In a new interview, Professor Jason Mazzone spoke with the Illinois News Bureau about restoring public trust in the U.S. Supreme Court. An excerpt from the interview follows:
Why are U.S. Supreme Court ethics rules seemingly so toothless? What is the point of having strict disclosure rules and ethical standards if justices can ignore them?
The U.S. Supreme Court does not have a formal set of ethical rules. The Code of Conduct for United States Judges – the ethical canons designed to promote the integrity and independence of the federal judiciary – does not apply to Supreme Court justices. That’s because the body that created the Code of Conduct, the Judicial Conference of the United States, lacks power to regulate the Supreme Court.
When faced with ethical questions, the justices do consult the code along with other sources for guidance, but they have never adopted their own formal code of conduct.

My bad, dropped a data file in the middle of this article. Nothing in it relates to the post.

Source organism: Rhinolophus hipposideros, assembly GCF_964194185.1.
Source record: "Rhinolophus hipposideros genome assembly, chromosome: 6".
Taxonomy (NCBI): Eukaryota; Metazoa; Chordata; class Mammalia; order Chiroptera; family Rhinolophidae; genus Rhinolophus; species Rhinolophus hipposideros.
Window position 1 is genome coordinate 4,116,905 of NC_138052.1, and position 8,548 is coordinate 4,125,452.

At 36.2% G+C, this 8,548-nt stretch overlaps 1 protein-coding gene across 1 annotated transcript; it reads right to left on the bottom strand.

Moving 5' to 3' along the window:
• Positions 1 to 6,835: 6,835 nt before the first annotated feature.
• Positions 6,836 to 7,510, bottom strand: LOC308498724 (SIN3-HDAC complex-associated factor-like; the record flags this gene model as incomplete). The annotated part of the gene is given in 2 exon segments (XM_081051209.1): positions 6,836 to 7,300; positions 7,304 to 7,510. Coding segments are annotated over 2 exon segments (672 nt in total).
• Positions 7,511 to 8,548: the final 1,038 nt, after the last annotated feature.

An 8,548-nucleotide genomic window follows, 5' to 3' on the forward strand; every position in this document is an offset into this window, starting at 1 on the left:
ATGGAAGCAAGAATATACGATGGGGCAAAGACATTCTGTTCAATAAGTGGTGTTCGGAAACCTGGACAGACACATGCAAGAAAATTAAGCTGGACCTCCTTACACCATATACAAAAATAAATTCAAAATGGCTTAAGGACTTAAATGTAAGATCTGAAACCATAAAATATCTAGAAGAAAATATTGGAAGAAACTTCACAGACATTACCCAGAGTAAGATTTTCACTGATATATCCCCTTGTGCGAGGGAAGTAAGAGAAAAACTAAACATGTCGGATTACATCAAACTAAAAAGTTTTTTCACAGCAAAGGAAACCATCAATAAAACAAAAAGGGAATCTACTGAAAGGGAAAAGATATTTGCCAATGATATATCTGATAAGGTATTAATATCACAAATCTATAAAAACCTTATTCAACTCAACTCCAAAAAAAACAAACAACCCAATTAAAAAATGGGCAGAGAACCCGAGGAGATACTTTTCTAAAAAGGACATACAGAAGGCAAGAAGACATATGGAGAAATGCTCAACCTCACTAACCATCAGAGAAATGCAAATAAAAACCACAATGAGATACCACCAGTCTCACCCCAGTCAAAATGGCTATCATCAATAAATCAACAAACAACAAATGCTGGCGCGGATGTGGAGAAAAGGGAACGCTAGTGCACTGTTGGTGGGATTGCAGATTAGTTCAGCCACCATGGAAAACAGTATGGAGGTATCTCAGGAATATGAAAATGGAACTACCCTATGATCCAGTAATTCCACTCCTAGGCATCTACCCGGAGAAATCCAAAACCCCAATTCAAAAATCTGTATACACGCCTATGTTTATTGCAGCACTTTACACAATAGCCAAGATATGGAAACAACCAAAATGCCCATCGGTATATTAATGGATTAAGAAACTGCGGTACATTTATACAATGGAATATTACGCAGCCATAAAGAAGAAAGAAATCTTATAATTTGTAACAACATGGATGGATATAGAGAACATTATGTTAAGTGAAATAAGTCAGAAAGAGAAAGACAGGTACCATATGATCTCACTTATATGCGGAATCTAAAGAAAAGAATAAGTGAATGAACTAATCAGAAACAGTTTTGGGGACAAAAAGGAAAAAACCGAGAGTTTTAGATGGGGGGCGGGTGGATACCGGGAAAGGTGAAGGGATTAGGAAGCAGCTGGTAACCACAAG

Separately, federal statutes impose certain ethical requirements on all federal judges, including Supreme Court justices. For example, the Ethics in Government Act requires the justices to comply with financial disclosure rules that apply to other high-level federal officials and employees.
The Judicial Conference is responsible for administering these rules with respect to judges and ensuring their compliance. In March, the relevant committee of the Judicial Conference issued new regulations on reporting personal hospitality. But that brings us back to the question of whether the Judicial Conference can regulate the Supreme Court. In the past, the court has taken the position that its compliance is voluntary.
Read the full article at news.illinois.edu.
Hear more from Mazzone on this topic at wgnradio.com.